It is not yet known whether the observed weak in vitro and in vivo interactions of the hypermethylase with the SMNΔEx7 isoform result in a defect in snRNA cap hypermethylation. The correlation between the binding of TGS1 with SMN and snRNA m3 G cap formation remains to be demonstrated directly and will require the development of an in vitro hypermethylation assay. However, our finding that SMN and TGS1 interact directly strengthens the view of the SMN complex as a machine that is involved in the formation of import‐competent snRNPs (Massenet et al., 2002; Narayanan et al., 2002). Accordingly, it has recently been shown that reduced SMN/Gemin 2 protein levels lead to reduced nuclear accumulation of U snRNPs and to enhanced motoneuron degeneration (Jablonka et al., 2002). These observations suggest that impaired generation of the U‐snRNP bipartite nuclear localization signal represents an important biochemical defect that is responsible for the SMA disease.
Cloning of complete trimethylguanosine synthase 1 complementary DNA and plasmid constructs.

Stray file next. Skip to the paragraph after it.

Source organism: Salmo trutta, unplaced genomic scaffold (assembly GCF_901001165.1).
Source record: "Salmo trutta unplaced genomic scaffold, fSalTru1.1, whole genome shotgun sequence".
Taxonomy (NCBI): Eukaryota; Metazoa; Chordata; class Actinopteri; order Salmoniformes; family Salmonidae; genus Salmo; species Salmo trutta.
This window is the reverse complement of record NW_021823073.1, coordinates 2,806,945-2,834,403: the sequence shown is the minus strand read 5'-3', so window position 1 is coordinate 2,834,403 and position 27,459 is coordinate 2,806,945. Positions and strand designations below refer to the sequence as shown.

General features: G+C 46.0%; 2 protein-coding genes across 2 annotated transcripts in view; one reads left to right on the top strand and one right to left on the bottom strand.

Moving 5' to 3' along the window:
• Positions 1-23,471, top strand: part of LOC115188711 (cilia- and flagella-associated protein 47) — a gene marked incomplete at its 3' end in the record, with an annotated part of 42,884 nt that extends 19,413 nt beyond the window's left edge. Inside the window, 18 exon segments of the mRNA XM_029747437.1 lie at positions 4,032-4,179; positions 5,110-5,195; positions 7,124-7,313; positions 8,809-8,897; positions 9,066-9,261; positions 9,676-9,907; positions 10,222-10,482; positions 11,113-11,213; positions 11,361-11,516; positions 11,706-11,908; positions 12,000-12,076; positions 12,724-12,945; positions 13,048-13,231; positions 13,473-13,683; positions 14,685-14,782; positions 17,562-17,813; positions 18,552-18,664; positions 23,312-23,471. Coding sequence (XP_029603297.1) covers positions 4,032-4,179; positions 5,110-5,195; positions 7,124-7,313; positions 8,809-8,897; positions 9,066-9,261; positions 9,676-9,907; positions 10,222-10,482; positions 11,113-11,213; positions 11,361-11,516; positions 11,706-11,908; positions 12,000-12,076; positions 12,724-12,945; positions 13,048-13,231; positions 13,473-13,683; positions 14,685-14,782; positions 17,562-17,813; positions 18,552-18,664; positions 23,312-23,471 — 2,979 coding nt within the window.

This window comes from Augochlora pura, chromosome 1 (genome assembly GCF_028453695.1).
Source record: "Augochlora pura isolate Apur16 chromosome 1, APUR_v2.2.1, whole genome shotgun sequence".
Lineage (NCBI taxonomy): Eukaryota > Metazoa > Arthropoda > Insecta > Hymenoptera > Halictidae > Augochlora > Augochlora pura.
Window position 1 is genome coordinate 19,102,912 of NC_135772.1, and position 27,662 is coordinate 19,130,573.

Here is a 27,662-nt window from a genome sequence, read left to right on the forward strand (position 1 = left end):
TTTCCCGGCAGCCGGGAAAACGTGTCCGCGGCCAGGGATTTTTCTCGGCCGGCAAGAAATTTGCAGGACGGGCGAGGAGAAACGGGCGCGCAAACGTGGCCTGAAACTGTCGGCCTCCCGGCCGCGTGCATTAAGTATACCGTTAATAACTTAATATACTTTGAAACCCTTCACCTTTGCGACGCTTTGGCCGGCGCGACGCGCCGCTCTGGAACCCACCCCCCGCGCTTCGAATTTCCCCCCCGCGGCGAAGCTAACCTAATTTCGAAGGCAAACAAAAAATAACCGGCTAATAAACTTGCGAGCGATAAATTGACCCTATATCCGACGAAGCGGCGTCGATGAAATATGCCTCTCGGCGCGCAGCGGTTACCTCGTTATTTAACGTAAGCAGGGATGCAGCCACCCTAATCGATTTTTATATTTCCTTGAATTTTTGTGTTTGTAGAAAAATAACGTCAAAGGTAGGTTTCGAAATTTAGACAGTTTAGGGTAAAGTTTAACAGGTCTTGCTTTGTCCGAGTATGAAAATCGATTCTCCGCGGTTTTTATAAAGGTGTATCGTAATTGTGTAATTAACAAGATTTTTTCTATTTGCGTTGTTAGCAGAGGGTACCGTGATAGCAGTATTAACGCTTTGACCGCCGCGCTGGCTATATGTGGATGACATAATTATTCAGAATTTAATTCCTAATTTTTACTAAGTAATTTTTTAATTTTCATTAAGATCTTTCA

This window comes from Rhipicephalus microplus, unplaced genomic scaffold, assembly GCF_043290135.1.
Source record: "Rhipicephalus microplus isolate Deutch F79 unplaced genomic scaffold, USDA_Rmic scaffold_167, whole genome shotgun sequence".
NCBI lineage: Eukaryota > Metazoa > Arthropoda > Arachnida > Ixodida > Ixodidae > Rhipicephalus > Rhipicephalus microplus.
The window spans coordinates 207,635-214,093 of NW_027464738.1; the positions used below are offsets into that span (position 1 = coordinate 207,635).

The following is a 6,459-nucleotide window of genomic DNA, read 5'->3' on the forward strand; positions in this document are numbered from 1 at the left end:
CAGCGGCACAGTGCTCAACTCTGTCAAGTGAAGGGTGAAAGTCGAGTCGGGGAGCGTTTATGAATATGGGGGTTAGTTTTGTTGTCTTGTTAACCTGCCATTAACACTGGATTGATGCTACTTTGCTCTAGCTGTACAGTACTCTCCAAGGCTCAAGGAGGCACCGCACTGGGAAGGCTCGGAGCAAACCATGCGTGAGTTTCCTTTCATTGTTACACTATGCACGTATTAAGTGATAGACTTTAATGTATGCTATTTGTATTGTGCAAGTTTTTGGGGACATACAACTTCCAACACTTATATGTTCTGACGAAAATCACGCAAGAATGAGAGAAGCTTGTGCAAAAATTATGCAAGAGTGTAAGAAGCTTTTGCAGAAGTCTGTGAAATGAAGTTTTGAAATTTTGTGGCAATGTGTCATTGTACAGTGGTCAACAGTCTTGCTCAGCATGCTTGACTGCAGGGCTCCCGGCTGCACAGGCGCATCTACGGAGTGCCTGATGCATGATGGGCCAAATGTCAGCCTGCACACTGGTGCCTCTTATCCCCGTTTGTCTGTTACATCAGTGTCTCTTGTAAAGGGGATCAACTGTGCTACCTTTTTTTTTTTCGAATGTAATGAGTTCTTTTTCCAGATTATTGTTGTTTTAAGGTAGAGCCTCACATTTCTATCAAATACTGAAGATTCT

The full‐length TGS1 cDNA was obtained by PCR and RT–PCR (PCR after reverse transcription) using oligonucleotides based on the sequence of the human orthologue (GenBank accession number AY028423) of the yeast trimethylguanosine synthase, Tgs1 (Mouaikel et al., 2002). A human cDNA library and Image clone 4513665 (GenBank accession number BG287526) were used to amplify the corresponding DNA fragments.
GFP‐tagged and ZZ‐tagged wild‐type and deletion SMN constructs were generated by PCR using appropriate oligonucleotides and were cloned into the pEGFP vector (Clontech) and a version of the pEGFP vector that lacks the GFP coding region (for the ZZ‐tagged constructs).
Cell culture and immunocytochemistry.
HeLa cells were grown at 37 °C in 5% CO2, in DMEM containing 10% FCS. Cells were transfected using the calcium phosphate coprecipitation procedure as described previously (Verheggen et al., 2002). HeLa cell extracts were prepared as described in Narayanan et al. (2002).
Immunofluorescence was performed on cells grown on coverslips, washed in PBS and fixed in 4% (w/v) paraformaldehyde in PBS for 15 min at 25 °C. Permeabilization was performed using 0.5% Triton‐X100 in PBS for 5 min at 25 °C or in acetone (3 min at −20 °C). Anti‐SMN (Transduction Laboratories) and anti‐TGS1 rabbit polyclonal antibodies (Verheggen et al., 2002) were diluted 1 in 500. Incubations were performed for 1 h at 25 °C in PBS containing 2% BSA, and slides were then washed three times for 10 min in PBS. Secondary antibodies, which were coupled to Cy3, were diluted to 1 in 2000 and were used in the same conditions. Coverslips were mounted on glass slides using mounting medium (Vectorshield) and were observed as described previously (Verheggen et al., 2002).